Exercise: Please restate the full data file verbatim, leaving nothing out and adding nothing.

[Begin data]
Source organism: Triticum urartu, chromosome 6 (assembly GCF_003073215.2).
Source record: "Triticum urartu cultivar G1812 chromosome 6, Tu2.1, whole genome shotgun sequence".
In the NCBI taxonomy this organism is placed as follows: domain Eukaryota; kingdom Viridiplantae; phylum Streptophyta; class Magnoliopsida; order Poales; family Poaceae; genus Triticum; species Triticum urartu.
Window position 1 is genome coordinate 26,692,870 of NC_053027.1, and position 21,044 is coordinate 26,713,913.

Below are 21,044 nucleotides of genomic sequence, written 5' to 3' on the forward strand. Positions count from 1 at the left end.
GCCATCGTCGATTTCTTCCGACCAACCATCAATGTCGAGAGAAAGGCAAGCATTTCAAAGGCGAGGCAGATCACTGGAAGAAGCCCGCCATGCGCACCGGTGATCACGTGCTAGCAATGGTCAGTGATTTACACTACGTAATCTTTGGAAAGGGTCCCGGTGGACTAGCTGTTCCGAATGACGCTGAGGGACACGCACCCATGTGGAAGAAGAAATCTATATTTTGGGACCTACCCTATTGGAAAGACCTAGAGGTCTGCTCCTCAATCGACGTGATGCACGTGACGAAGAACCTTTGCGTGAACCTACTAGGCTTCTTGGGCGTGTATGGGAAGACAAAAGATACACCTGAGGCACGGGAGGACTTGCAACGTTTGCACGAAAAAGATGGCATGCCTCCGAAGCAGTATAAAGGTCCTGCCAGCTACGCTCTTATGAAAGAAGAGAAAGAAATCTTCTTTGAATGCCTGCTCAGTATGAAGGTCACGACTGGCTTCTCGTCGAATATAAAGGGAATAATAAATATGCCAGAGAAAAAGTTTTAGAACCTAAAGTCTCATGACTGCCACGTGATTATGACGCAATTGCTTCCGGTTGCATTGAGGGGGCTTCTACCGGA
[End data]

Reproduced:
Source organism: Triticum urartu, chromosome 6 (assembly GCF_003073215.2).
Source record: "Triticum urartu cultivar G1812 chromosome 6, Tu2.1, whole genome shotgun sequence".
In the NCBI taxonomy this organism is placed as follows: domain Eukaryota; kingdom Viridiplantae; phylum Streptophyta; class Magnoliopsida; order Poales; family Poaceae; genus Triticum; species Triticum urartu.
Window position 1 is genome coordinate 26,692,870 of NC_053027.1, and position 21,044 is coordinate 26,713,913.

Below are 21,044 nucleotides of genomic sequence, written 5' to 3' on the forward strand. Positions count from 1 at the left end.
GCCATCGTCGATTTCTTCCGACCAACCATCAATGTCGAGAGAAAGGCAAGCATTTCAAAGGCGAGGCAGATCACTGGAAGAAGCCCGCCATGCGCACCGGTGATCACGTGCTAGCAATGGTCAGTGATTTACACTACGTAATCTTTGGAAAGGGTCCCGGTGGACTAGCTGTTCCGAATGACGCTGAGGGACACGCACCCATGTGGAAGAAGAAATCTATATTTTGGGACCTACCCTATTGGAAAGACCTAGAGGTCTGCTCCTCAATCGACGTGATGCACGTGACGAAGAACCTTTGCGTGAACCTACTAGGCTTCTTGGGCGTGTATGGGAAGACAAAAGATACACCTGAGGCACGGGAGGACTTGCAACGTTTGCACGAAAAAGATGGCATGCCTCCGAAGCAGTATAAAGGTCCTGCCAGCTACGCTCTTATGAAAGAAGAGAAAGAAATCTTCTTTGAATGCCTGCTCAGTATGAAGGTCACGACTGGCTTCTCGTCGAATATAAAGGGAATAATAAATATGCCAGAGAAAAAGTTTTAGAACCTAAAGTCTCATGACTGCCACGTGATTATGACGCAATTGCTTCCGGTTGCATTGAGGGGGCTTCTACCGGA